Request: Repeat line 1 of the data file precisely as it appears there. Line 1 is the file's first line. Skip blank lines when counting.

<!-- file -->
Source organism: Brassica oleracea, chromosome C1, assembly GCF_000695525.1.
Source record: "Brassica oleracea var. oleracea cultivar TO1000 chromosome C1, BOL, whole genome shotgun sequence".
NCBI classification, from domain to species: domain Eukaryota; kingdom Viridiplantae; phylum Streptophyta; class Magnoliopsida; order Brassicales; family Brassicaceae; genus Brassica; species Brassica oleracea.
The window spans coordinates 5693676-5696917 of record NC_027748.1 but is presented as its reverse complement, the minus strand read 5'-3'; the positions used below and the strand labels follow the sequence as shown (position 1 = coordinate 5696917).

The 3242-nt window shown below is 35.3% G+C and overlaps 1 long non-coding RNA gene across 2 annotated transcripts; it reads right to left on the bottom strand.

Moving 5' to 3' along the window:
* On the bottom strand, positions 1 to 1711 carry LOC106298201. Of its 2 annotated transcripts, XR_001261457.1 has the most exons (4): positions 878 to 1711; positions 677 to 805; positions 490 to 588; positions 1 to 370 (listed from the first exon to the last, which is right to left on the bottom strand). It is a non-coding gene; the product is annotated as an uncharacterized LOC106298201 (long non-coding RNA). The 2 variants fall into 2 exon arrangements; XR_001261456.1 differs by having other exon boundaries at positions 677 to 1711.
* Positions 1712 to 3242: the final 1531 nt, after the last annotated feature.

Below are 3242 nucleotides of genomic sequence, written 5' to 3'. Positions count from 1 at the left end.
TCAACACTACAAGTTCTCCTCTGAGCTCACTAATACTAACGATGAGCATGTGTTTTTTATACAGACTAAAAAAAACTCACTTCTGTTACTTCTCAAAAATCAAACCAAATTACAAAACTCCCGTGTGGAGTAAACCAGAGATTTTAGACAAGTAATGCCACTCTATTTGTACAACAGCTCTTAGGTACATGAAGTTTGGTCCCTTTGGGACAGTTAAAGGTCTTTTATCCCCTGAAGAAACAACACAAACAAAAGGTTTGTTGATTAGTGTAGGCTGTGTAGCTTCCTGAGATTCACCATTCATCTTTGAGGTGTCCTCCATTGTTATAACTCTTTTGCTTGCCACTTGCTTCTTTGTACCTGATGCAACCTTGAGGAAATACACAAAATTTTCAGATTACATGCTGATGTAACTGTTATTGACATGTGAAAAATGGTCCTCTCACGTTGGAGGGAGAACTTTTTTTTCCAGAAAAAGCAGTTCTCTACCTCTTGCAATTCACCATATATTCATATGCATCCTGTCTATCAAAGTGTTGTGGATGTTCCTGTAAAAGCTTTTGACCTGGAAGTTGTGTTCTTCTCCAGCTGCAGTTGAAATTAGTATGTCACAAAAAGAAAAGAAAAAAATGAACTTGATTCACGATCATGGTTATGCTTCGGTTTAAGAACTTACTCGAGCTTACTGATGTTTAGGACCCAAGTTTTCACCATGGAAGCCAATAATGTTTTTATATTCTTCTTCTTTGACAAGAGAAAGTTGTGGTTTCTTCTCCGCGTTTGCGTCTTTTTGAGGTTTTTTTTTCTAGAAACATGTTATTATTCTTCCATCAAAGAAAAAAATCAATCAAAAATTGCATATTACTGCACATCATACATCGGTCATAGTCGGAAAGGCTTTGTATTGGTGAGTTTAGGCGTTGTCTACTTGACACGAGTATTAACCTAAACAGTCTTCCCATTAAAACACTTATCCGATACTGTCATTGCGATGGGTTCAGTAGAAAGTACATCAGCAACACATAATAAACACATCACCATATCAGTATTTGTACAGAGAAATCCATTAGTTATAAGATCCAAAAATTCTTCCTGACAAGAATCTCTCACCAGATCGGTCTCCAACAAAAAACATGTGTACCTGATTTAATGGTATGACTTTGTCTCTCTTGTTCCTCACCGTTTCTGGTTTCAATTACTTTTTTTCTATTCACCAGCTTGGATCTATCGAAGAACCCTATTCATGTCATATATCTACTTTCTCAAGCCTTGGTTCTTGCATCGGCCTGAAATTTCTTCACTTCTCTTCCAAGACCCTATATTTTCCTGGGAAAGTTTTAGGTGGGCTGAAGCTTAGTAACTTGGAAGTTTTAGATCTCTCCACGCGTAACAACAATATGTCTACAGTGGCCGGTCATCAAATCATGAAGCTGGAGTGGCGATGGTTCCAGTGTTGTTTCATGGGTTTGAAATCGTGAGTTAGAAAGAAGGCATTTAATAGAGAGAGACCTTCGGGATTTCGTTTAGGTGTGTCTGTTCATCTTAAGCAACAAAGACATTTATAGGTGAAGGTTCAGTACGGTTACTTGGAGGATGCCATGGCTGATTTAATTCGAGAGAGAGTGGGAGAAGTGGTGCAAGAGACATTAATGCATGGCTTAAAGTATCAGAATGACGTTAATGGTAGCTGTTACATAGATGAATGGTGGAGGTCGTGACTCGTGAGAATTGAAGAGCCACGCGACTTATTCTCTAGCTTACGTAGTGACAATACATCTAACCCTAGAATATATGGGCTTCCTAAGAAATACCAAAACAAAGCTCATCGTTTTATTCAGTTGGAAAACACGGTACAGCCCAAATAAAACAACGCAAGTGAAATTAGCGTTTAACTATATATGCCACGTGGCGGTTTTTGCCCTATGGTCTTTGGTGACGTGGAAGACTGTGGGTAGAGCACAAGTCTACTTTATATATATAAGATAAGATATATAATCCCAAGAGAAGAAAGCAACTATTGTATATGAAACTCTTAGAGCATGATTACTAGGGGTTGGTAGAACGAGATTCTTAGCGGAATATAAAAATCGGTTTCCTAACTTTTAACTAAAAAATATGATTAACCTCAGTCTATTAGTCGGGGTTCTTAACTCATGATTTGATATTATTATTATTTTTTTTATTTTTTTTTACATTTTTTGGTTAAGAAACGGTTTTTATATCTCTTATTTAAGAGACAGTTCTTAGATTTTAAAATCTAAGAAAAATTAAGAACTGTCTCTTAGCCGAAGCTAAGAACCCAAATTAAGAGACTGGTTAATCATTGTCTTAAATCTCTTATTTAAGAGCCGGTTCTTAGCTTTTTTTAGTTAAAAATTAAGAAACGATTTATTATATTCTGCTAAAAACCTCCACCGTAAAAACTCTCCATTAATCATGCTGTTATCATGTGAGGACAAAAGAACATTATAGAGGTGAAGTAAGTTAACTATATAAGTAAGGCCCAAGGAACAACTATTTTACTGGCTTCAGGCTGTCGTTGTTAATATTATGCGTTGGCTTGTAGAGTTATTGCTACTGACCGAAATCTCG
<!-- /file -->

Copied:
Source organism: Brassica oleracea, chromosome C1, assembly GCF_000695525.1.